Monday, 30 April 2012

Z is for Zealous Witness

I realise I already covered witnesses, but my other options for this letter were 'Zebra Crossings', 'Zombi' or 'Zone'. 3 things which there was not particularly much to write about, and I don't even think 'Zombi' relates to law in any way unless it is an offence (written in statute or decided through common law) to 'mechanically drive a human corpse' (that is apparently its definition according to the website I'm using).

'Zealous Witness' is defined as a witness who demonstrates disproportionate enthusiasm while testifying.
They are quite rare as witnesses are usually well-advised by the lawyer counselling them to resort to no theatrics.

So its basically a witness who is overly confident about the party who he is testifying for, and believes that party will succeed with their claim.

It was put forward that the best way to deal with such a witness, when questioning one is to act indifferent in order to lessen the enthusiasm shown by the witness.

Well I shall have to finish here, as it turns out there's not much to write about a zealous witness either! Well I have certainly enjoyed the challenge and I'm glad to have got to the end of it successfully :) On my agenda for may will be to revise so apologies if my blog seems quite empty!

Saturday, 28 April 2012

Y is for Year-and-a-day Rule

This phrase is associated with murder within criminal law.

This phrase was used in the common law and was a rule precluding prosecution for murder where the victim had died a year and a day, or later, after the infliction of the ultimately fatal wounds. This rule has now been abolished due to the advancement in medicine, such as life support technology which can extend the interval between the murderous act and subsequent death. It was abolished in 1996 by the Law Reform (Year and a day Rule) Act.

Friday, 27 April 2012

X is for Xenophobia

This doesn't really have much significance for law, but come on, X was a very VERY difficult letter where no words actually fit. So.

Xenophobia is a fear or hatred towards foreigners, foreign countries, or anything foreign.
The significance this has with law is based on the European Union.

Xenophobia appeared in Article 67 of the TFEU and states that "The Union shall endeavour to ensure a high level of security through measures to prevent and combat crime, racism and xenophobia". As a result of this aim, a regulation (which is directly applicable in all member states, meaning that it does not need to be transposed into law and cannot be disguised as anything else) was created to deal with this.

The regulation establishes a European Monitoring Centre on Racism and Xenophobia with a view to providing  the community and its Member States with objective, reliable and comparable data at European level on Racism, xenophobia and anti-Semitism in order to help them when they took measures or formulated courses of action within their sphere of competence.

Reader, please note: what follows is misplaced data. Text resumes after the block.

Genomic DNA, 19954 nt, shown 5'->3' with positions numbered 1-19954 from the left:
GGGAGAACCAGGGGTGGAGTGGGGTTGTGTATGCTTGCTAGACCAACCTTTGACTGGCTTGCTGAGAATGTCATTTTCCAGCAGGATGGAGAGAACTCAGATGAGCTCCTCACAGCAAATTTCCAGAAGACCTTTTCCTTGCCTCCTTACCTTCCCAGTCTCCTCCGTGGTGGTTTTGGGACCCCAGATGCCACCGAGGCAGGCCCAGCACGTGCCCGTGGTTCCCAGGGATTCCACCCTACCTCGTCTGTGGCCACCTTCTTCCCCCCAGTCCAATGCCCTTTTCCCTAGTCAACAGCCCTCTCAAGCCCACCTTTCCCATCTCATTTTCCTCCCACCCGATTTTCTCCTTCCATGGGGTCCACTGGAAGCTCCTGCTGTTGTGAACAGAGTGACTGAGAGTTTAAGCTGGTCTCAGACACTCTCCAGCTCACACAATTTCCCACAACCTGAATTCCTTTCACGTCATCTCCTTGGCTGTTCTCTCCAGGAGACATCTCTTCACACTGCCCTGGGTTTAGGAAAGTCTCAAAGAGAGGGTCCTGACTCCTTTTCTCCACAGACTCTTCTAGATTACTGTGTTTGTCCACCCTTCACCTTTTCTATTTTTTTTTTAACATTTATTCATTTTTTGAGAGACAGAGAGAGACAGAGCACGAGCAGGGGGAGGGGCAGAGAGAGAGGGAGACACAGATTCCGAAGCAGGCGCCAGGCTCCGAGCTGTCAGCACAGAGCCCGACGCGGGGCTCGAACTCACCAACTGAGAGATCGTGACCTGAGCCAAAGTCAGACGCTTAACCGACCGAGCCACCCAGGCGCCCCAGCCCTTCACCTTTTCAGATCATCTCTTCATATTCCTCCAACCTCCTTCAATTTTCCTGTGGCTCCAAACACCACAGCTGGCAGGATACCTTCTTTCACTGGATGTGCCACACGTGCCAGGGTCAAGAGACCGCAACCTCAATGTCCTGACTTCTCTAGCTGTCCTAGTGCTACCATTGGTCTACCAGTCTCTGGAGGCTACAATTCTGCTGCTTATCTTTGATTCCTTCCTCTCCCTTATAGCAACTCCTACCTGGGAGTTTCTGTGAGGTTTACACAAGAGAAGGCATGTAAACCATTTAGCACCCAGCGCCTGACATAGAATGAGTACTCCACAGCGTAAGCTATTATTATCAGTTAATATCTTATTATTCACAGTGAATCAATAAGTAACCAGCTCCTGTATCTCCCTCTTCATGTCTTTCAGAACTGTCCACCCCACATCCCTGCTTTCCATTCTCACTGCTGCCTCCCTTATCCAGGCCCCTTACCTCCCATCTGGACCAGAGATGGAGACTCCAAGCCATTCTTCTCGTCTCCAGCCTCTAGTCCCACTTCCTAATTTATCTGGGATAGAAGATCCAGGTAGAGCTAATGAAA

Thursday, 26 April 2012

W is for Witness

Coming up to the truly difficult letters now, and I'll just point out the obvious with this one, since we all know what a witness is.

Witness is defined as: one who testifies or is legally qualified to testify in a case or to give evidence before a judicial tribunal or similar inquiry.

A witness is often somebody who witnessed the event - commonly a crime or an accident. This is specifically known as a percipient witness, or an eyewitness. They can give an oral or written statement.

When giving a witness statement to the police, they will keep your details private to protect you.
It is against the law to intimidate a witness.

The protection of witnesses is crucial in society, without it people who witnessed crimes or accidents would not report what they saw because they are afraid of being targeted. The protection of witnesses means that people will be more likely to help the police with their investigations, which in turn will assist the police to successfully convict people and distribute justice to those who commit wrongful acts. It may have a more positive effect on the community - making people feel safer, reducing crime rate and thus benefiting the area people live in.

From the top of my head, that's all I can think on that topic. :)

Wednesday, 25 April 2012

V is for Vandalism

Got my stuff from the direct gov website again. I think vandalism would more likely come under Criminal Damage in my text books, so I may have sort of cheated a tad here, but alas, there was a lack of V's to choose from! Actually, since looking at statistics I have noticed that Vandalism and Criminal Damage are considered separate - I shall have to look into that!

So, we all know what vandalism is. It can take many forms; graffiti, smashing windows, dumping rubbish, starting fires, and doing general damage to things like buildings, or cars. It is deliberate, and usually done for no good reason. It can sometimes cost millions of pounds to repair, and as such it damages people's quality of life.